The Energy Information Agency projects that global energy
consumption will increase 56 percent by 2040. Yet, energy
companies' collective failure to engage proactively with a global
population jeopardizes sustainable energy solutions and hydrocarbon
development. This shortsightedness presents strategic risks
for energy companies and global energy consumers.
This is not simply a "dirty" energy problem, though oil and gas
easy targets. A 2011
study identified 351 US energy projects that were delayed or
abandoned due to public opposition or regulatory issues; 45 percent
were renewable energy projects. Globally, there is growing
opposition to windpower, biofuel
solar energy solutions. Australia's goal to generate 20
percent of its electricity from renewables by 2020 is
threatened by windpower opponents. Biofuels raise
sustainability and cost issues. Solar development on
public lands in the western US has encountered strong
opposition. And these are day-to-day issues, not reactions to
world-changing events such as the Deepwater Horizon spill or
To mitigate future strategic risks, energy leaders might
consider the following points:
- Think strategically. "Community Relations" should be a
subset of "global relations." A local and global divide is
increasingly artificial. Local issues can rapidly become
global issues so the more productive approach might be to start at
the macro level.
- The public are consumers. The relationship between energy
producers and consumers is unlike most market relationships; this
diffuses the industry's sense of serving customers. The lack
of a direct relationship creates an "us/them" mindset and
complicates consumers' abilities to hold producers accountable;
thus, energy producers typically lack incentives to embrace the
public as consumers. One notable exception was the Brent Spar
incident when a boycott of its products led Shell to reverse its
decision to sink an aging platform at sea. A public boycott
would be even easier to organize in today's digital world.
- On a related note, energy consumers will be the real victims of
energy sector shortsightedness, not the energy industry.
Missing is acknowledgment and understanding that the energy sector
provides services to the public.
- Embrace social media; be active social listeners and active
participants in public discourse. The energy industry
currently reacts rather than proactively engages the global public
in meaningful ways. Perception is reality - and perception
management is not something to be neglected until there is a public
incident. Energy companies and projects are captive to
information cascades that can turn "quiet doubts into open
skepticism and reluctant accommodation into passive
resistance." Social media is a critical vulnerability for the
energy sector, so influencing information cascades must be a core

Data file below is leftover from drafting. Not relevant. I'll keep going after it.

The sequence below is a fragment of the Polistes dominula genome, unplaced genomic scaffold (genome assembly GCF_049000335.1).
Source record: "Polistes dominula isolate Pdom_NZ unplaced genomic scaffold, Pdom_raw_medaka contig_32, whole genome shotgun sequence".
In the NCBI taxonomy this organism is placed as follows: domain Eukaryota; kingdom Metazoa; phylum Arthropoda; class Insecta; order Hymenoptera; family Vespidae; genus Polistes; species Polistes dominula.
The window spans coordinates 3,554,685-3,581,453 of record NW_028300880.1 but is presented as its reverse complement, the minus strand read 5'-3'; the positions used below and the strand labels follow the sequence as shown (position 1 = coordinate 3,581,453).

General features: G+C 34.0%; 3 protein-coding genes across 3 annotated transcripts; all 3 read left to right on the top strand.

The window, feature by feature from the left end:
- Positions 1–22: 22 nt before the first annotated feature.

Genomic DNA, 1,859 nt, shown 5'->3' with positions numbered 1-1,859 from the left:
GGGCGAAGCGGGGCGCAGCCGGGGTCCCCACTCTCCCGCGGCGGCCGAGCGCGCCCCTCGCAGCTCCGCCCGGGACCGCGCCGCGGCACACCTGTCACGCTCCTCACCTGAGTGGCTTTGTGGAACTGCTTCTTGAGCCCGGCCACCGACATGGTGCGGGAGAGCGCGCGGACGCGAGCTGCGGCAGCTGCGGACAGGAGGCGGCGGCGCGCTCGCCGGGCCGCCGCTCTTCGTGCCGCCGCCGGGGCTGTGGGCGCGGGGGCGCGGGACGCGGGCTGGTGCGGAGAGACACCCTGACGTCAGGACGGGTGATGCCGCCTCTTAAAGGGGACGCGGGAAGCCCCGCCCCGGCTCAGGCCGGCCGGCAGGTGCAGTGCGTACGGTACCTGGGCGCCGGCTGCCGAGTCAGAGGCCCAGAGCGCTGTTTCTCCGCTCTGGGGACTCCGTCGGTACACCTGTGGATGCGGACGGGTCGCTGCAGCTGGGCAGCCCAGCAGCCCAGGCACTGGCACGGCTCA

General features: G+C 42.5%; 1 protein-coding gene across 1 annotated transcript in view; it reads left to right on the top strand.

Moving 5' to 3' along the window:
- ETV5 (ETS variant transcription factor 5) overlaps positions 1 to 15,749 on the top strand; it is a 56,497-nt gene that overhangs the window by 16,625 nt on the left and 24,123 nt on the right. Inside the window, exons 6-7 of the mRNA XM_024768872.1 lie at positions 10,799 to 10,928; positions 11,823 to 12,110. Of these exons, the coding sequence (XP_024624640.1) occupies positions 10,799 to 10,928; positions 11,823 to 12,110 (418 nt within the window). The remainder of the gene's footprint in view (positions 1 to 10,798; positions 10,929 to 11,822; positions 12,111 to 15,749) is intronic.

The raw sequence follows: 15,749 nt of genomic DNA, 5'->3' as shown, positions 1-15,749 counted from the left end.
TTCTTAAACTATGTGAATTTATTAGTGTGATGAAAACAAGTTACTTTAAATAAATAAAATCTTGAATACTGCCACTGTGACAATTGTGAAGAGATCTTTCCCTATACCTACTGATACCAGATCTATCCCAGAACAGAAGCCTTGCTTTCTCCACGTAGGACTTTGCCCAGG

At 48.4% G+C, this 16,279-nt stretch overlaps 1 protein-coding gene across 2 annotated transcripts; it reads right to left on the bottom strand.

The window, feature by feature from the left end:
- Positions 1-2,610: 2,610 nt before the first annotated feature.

communications competency of energy executives.
- CEOs must engage early and continuously to generate public
awareness. Public engagement cannot be outsourced to PR
firms. Reactive approaches cede the tone and form of social
discourse to opponents who may not accurately represent issues or
the science behind issues.
- Support informed discussions and an informed public.
Current information campaigns are largely lobbying activities; they
are industry-centric rather than addressing serious public concerns
about the future. And there is a credibility issue,
particularly with the oil and gas sector. Passive one-page
print advertisements are ineffective. Without continuous and
credible senior-level engagement, public information campaigns like
"We Agree" campaign appear disingenuous and provide fodder for
commentators and activists.
- Industry associations must actively engage the public.
Associations can fill a public information void and provide depth
to renewable energy companies', smaller exploration and production
companies' and utilities' public information efforts.
- Partnering with environmental groups to develop policies that
mutually serve the public and the energy sector works.
CASE (Clean and Safe Energy) educates people on nuclear energy
(one of its co-chairs is a Greenpeace founder). Similarly,
industry partnered with environmental organizations in the US to
codify hydraulic fracturing best practices.
- Stop saying NIMBY (Not in My Backyard). It understates
and misstates issues, particularly when non-local opponents are
involved, and disparages those affected by a proposed energy
project. Industry empathy is more meaningful than
- Finally, honesty truly is the best policy. There is no
room for obfuscation, incomplete answers, boilerplate or
disingenuousness when dealing with the global public.
Energy companies are still largely wedded to
20th century global stakeholder engagement approaches in
a dynamic, digital 21st century world. The old
rules of influence no longer apply. "Transparency, community
building, preemptive engagement are all parts of the emerging
stakeholder multi-polar world with which energy projects and the
companies that build them must contend," writes Peter Gardett, of
Breaking Energy. Energy companies are certainly
challenged to build public trust and confidence - yet this is an
absolute imperative to meet 2040 global energy requirements.
Failure to focus on this jeopardizes future energy development and
increases strategic risks for energy companies and global energy